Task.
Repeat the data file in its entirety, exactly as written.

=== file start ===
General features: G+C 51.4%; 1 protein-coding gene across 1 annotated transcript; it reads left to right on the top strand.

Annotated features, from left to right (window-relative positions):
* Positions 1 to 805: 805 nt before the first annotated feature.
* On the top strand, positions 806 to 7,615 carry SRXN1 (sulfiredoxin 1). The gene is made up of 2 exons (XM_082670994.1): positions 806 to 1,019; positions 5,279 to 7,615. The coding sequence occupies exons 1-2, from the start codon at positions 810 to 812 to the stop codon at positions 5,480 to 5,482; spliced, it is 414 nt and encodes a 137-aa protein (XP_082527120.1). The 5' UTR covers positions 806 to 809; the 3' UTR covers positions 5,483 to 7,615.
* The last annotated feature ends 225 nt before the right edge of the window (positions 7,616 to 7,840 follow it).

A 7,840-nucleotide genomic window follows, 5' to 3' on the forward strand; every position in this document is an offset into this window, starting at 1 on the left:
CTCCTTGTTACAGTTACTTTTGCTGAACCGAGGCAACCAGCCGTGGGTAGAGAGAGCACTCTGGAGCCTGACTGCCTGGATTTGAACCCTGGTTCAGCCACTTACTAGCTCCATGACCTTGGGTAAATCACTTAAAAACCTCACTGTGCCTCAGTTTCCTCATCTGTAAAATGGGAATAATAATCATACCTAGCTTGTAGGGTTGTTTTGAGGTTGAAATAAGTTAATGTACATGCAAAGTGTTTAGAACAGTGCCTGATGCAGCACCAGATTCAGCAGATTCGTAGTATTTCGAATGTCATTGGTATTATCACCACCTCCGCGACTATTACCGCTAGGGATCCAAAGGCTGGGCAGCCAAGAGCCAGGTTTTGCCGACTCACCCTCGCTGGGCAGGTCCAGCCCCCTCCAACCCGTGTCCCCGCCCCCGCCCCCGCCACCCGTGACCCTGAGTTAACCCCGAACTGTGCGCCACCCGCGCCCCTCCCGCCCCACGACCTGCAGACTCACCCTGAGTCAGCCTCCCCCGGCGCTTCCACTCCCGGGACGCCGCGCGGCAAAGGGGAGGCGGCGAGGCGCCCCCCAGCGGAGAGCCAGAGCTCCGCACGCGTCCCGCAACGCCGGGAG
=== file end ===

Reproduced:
General features: G+C 51.4%; 1 protein-coding gene across 1 annotated transcript; it reads left to right on the top strand.

Annotated features, from left to right (window-relative positions):
* Positions 1 to 805: 805 nt before the first annotated feature.
* On the top strand, positions 806 to 7,615 carry SRXN1 (sulfiredoxin 1). The gene is made up of 2 exons (XM_082670994.1): positions 806 to 1,019; positions 5,279 to 7,615. The coding sequence occupies exons 1-2, from the start codon at positions 810 to 812 to the stop codon at positions 5,480 to 5,482; spliced, it is 414 nt and encodes a 137-aa protein (XP_082527120.1). The 5' UTR covers positions 806 to 809; the 3' UTR covers positions 5,483 to 7,615.
* The last annotated feature ends 225 nt before the right edge of the window (positions 7,616 to 7,840 follow it).

A 7,840-nucleotide genomic window follows, 5' to 3' on the forward strand; every position in this document is an offset into this window, starting at 1 on the left:
CTCCTTGTTACAGTTACTTTTGCTGAACCGAGGCAACCAGCCGTGGGTAGAGAGAGCACTCTGGAGCCTGACTGCCTGGATTTGAACCCTGGTTCAGCCACTTACTAGCTCCATGACCTTGGGTAAATCACTTAAAAACCTCACTGTGCCTCAGTTTCCTCATCTGTAAAATGGGAATAATAATCATACCTAGCTTGTAGGGTTGTTTTGAGGTTGAAATAAGTTAATGTACATGCAAAGTGTTTAGAACAGTGCCTGATGCAGCACCAGATTCAGCAGATTCGTAGTATTTCGAATGTCATTGGTATTATCACCACCTCCGCGACTATTACCGCTAGGGATCCAAAGGCTGGGCAGCCAAGAGCCAGGTTTTGCCGACTCACCCTCGCTGGGCAGGTCCAGCCCCCTCCAACCCGTGTCCCCGCCCCCGCCCCCGCCACCCGTGACCCTGAGTTAACCCCGAACTGTGCGCCACCCGCGCCCCTCCCGCCCCACGACCTGCAGACTCACCCTGAGTCAGCCTCCCCCGGCGCTTCCACTCCCGGGACGCCGCGCGGCAAAGGGGAGGCGGCGAGGCGCCCCCCAGCGGAGAGCCAGAGCTCCGCACGCGTCCCGCAACGCCGGGAG